The 65th International Frankfurt Motor Show highlights what we'll be seeing on roads in coming years, but it also gives a look into car designers' minds and what we may see driving down the street much further down the line. The ideas, forms, and technology seen in concept cars later make their way onto the roads, albeit in a much less fancy presentation, like an overall color motif or a rounded exterior.
They're not Jetsons-style flying cars, but here, the vehicles we want to get behind the wheel of . . . today.
In a remake of its classic '60s-era P1800 model, Volvo's new concept coupe  returns to a retro design, but is tricked out with the most modern of features. The gear shift is remade in crystal, giving it space-age feel, especially when paired with the touchscreen digital console pushed back to integrate with the driver's dashboard for a less distracting package. A plug-in hybrid engine reduces gas consumption, and hopefully reduces our payments at the pump.
Your current car is lacking a certain aesthetic: the Transformers look. The Lexus LF-NX  has an exterior like you've never seen before in an SUV. Sharp angles meet on the hood as diamond-shaped LED headlamps and a touch-enabled console. Remember the days you thought an iPhone audio port was cool?
Mercedes Concept S-Class Coupe
What Mercedes-Benz calls "sensual clarity" is an aesthetic about sublime lines that have you dreaming of calm days on the water. The Concept S-Class Coupe's bright white interior is highlighted by fluid lines of blue ambient lighting. Like the S-Classes currently for sale, the concept has a 12.3-inch touchscreen display and a distinct separation from the leather-wrapped lower half of the dashboard. As long as someone's driving us, we'll gladly dream away in the interior that feels like a vision from the future.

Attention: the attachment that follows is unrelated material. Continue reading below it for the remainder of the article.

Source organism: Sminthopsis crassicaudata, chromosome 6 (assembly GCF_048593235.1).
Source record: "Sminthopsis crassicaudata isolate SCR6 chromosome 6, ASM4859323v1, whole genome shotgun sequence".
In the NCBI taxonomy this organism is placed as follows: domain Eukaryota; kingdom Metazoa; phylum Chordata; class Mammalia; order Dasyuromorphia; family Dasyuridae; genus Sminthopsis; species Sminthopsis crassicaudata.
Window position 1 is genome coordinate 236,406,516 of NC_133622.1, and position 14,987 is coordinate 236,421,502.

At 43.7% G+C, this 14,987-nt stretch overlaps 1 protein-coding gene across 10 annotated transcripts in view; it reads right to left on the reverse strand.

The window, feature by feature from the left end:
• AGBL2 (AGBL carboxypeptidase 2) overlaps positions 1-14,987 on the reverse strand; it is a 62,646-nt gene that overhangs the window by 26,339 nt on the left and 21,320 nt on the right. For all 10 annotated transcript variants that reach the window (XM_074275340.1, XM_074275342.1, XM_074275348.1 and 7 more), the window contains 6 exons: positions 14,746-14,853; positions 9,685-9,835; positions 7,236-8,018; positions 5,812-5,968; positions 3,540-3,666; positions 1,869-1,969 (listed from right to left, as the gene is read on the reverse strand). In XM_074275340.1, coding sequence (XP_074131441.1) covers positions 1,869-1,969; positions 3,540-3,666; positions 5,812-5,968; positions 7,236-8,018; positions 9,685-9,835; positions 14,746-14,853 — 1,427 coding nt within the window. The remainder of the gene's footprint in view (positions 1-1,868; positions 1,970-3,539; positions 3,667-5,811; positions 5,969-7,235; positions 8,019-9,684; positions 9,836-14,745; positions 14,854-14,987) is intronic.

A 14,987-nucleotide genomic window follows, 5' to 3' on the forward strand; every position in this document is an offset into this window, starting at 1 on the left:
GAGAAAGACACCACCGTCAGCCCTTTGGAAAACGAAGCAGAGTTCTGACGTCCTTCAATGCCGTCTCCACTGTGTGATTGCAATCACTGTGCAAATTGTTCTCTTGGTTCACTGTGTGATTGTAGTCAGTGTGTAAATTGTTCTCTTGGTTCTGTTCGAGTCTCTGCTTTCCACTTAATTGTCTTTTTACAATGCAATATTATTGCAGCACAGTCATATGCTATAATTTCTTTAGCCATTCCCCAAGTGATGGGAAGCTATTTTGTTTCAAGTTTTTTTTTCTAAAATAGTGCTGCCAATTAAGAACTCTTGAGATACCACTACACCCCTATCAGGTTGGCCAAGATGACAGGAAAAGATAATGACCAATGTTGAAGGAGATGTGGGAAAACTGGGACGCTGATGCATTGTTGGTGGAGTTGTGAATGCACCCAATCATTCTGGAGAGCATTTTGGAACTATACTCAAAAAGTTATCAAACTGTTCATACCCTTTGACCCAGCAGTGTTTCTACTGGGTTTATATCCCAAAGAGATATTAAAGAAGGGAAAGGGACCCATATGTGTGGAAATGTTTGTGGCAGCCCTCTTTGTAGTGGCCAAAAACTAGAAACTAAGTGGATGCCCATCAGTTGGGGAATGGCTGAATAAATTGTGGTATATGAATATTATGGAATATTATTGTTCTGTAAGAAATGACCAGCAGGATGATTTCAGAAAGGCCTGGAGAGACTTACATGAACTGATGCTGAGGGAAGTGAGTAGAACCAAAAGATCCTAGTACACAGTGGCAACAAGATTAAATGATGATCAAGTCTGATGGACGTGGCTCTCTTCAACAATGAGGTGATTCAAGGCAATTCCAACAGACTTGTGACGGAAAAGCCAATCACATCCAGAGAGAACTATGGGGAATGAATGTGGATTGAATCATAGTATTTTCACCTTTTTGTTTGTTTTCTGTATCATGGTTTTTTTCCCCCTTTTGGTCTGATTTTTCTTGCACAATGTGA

Nissan Nismo Smartwatch
The auto industry isn't just looking at the future of cars anymore, it's merging wearable tech gadgets with the driving experience. Nissan's Nismo Watch  is intended to work alongside Nissan Nismo cars, the motorsports and performance division of the auto manufacturer.
The watch uses a smartphone app to connect the driver to the car, making use of a heartbeat monitor on the watch that can use that biometric data to suggest, hey, maybe slow it down there, speed demon. The watch can also tell the driver what's happening with the vehicle itself, sending performance data while driving. Though the watch is part of Nissan's Nismo Lab creating technology as used by athletes, it shows uses of wearable tech far beyond the pedometer.
With no doors or windows, the Smart Fourjoy  wouldn't make for the most practical auto purchase; rather, the company used the model as a chance to show off some of the designs to expect from its first-ever four-seat model expected to be released at the end of 2014. The bucket-style seats seem to be taken from a lounge in 2040, and the dashboard has space for two smartphones — because the car of the future needs to be hip and fair to the musical tastes of both driver and passenger.